In the world of metal, Clutch occupy a specific yet wide-reaching niche. On the one hand, the band’s fun-as-fuck boogie-metal doesn’t quite fit into any specific subgenre, and is therefore hard to lock down. On the other, the band’s high-octane mixture of danceable riffs, tailfeather-friendly rhythms, and madcap rhymes about fast cars and Bigfoot ensure that if they’re playing, people will show up, and they’ll party. It’s the latter of those aspects that leave us especially impressed, with frontman Neil Fallon’s lyrics constantly grabbing our attention and yanking us to our feet.
Here are 11 Clutch lyrics that make us happy to live in Neil’s world…
“Crucial Velocity” (Earth Rocker, 2013)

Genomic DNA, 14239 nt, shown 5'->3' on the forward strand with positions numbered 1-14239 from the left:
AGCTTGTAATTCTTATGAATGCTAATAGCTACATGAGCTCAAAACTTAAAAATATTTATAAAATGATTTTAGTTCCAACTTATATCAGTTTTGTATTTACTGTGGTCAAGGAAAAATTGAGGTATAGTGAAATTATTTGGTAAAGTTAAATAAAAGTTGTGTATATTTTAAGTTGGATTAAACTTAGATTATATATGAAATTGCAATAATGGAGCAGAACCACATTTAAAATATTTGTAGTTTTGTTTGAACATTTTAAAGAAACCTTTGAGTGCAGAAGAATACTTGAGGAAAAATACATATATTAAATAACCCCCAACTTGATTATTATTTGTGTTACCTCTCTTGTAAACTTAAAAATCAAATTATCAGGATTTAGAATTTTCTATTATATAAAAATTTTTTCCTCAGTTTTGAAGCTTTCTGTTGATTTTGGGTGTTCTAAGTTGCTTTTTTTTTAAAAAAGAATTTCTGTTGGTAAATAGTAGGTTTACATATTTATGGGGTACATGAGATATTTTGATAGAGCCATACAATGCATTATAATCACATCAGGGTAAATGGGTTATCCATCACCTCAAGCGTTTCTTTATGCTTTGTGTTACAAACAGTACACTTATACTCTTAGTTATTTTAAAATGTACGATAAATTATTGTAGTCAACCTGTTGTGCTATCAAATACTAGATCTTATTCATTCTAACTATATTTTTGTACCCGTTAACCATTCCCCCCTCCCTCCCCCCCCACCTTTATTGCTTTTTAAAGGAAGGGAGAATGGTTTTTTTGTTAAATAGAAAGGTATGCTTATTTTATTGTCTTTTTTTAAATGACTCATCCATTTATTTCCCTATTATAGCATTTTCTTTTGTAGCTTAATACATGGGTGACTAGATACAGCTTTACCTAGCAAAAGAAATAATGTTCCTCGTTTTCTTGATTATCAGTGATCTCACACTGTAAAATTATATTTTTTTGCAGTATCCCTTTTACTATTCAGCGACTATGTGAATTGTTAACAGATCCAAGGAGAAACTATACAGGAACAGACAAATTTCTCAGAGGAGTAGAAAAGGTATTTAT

“Doesn’t really matter how it all started
Doesn’t really matter how it’s gonna end
Reality is getting too damn unpredictable
Unpredictable times call for the reliable friend”
Damn, son, what a surprisingly-astute summation of how so many of us feel all the time. Whether it’s driving fast, blasting music, or smoking weed, the pillars of our lives are what keep us going during these often chaotic times. Definitely a lyric that makes me feel seen.
“Promoter (of Earthbound Causes)” (Blast Tyrant, 2004)
“Cooled down my temper, tried to remember
What it was I wasn’t to lose
And I probably could were it not for
The beer and the broads and the broads and the booze”
We love a good man’s-ruin vibe, and “Promoter (of Earthbound Causes)” hits all of those notes good and hard. The lyric’s semi-jumbled language reminds us of the way our brains feel while crawling away from the war on one’s own liver. Somewhere between old bluesman attitude, college-kid swagger, and the great god Pan lies this track’s power.
“Texan Book of the Dead” (Clutch, 1995)
“Be leary of Timothy